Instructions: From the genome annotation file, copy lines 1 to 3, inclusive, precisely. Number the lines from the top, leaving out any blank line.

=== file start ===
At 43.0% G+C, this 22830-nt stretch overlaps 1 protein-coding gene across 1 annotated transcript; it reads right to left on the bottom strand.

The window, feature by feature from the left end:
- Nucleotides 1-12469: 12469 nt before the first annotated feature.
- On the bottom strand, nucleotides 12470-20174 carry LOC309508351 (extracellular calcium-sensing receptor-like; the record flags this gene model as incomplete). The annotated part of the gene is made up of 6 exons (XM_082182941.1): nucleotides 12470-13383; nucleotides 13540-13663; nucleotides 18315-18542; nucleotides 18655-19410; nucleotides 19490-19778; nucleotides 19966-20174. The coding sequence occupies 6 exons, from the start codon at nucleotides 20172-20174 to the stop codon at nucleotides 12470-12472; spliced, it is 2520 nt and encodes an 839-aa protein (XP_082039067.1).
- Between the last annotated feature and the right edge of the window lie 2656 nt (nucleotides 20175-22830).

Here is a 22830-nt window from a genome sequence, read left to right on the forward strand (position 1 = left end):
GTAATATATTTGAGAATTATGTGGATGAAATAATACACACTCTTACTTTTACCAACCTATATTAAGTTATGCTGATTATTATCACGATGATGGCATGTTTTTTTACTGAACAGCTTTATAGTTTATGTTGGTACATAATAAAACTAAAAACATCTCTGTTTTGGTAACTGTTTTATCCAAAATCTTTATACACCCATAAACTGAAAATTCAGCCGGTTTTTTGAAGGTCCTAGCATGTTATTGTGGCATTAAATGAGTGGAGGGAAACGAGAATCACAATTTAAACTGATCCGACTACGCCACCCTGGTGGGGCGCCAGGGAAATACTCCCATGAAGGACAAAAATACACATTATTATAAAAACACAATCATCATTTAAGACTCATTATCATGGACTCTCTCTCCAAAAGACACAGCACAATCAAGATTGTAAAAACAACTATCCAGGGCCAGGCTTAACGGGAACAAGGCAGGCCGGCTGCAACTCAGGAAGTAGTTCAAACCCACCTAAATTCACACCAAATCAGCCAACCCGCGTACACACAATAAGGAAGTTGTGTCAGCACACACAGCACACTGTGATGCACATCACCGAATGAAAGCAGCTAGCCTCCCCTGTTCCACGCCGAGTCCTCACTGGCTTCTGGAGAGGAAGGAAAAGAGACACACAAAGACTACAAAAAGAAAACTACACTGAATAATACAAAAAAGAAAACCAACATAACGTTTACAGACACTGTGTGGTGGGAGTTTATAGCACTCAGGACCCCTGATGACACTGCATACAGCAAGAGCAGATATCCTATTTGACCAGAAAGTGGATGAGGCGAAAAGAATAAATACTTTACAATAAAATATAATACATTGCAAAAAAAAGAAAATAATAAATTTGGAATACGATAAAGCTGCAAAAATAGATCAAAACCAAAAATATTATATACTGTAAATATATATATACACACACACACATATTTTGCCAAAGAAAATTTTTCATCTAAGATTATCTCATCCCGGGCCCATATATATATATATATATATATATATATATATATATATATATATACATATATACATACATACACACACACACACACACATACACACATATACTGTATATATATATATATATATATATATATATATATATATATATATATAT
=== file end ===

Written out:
At 43.0% G+C, this 22830-nt stretch overlaps 1 protein-coding gene across 1 annotated transcript; it reads right to left on the bottom strand.

The window, feature by feature from the left end:
- Nucleotides 1-12469: 12469 nt before the first annotated feature.